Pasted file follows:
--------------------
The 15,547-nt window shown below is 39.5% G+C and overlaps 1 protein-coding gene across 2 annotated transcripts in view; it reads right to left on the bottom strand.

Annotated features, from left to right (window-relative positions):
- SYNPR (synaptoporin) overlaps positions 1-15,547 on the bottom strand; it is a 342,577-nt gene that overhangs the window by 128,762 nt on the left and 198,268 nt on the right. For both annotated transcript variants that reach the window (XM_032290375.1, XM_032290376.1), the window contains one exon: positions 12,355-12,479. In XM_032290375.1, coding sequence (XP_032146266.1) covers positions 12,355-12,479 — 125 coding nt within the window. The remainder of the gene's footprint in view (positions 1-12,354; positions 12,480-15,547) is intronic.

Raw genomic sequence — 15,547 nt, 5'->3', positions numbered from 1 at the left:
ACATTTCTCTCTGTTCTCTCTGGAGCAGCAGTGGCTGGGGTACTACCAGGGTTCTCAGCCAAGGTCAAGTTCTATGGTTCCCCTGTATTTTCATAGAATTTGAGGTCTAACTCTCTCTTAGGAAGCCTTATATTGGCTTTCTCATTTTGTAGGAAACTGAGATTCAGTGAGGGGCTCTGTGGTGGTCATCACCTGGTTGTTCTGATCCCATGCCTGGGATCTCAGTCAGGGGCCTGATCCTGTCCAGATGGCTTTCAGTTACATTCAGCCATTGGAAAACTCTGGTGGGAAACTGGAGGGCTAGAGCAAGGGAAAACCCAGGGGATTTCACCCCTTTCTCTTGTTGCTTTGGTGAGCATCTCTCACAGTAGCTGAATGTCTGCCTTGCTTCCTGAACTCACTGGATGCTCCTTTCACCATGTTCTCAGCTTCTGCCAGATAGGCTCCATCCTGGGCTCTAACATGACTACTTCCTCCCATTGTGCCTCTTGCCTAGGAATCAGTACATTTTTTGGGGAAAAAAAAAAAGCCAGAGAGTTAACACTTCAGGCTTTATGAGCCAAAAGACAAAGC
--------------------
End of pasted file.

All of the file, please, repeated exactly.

The 15,547-nt window shown below is 39.5% G+C and overlaps 1 protein-coding gene across 2 annotated transcripts in view; it reads right to left on the bottom strand.

Annotated features, from left to right (window-relative positions):
- SYNPR (synaptoporin) overlaps positions 1-15,547 on the bottom strand; it is a 342,577-nt gene that overhangs the window by 128,762 nt on the left and 198,268 nt on the right. For both annotated transcript variants that reach the window (XM_032290375.1, XM_032290376.1), the window contains one exon: positions 12,355-12,479. In XM_032290375.1, coding sequence (XP_032146266.1) covers positions 12,355-12,479 — 125 coding nt within the window. The remainder of the gene's footprint in view (positions 1-12,354; positions 12,480-15,547) is intronic.

Raw genomic sequence — 15,547 nt, 5'->3', positions numbered from 1 at the left:
ACATTTCTCTCTGTTCTCTCTGGAGCAGCAGTGGCTGGGGTACTACCAGGGTTCTCAGCCAAGGTCAAGTTCTATGGTTCCCCTGTATTTTCATAGAATTTGAGGTCTAACTCTCTCTTAGGAAGCCTTATATTGGCTTTCTCATTTTGTAGGAAACTGAGATTCAGTGAGGGGCTCTGTGGTGGTCATCACCTGGTTGTTCTGATCCCATGCCTGGGATCTCAGTCAGGGGCCTGATCCTGTCCAGATGGCTTTCAGTTACATTCAGCCATTGGAAAACTCTGGTGGGAAACTGGAGGGCTAGAGCAAGGGAAAACCCAGGGGATTTCACCCCTTTCTCTTGTTGCTTTGGTGAGCATCTCTCACAGTAGCTGAATGTCTGCCTTGCTTCCTGAACTCACTGGATGCTCCTTTCACCATGTTCTCAGCTTCTGCCAGATAGGCTCCATCCTGGGCTCTAACATGACTACTTCCTCCCATTGTGCCTCTTGCCTAGGAATCAGTACATTTTTTGGGGAAAAAAAAAAAGCCAGAGAGTTAACACTTCAGGCTTTATGAGCCAAAAGACAAAGC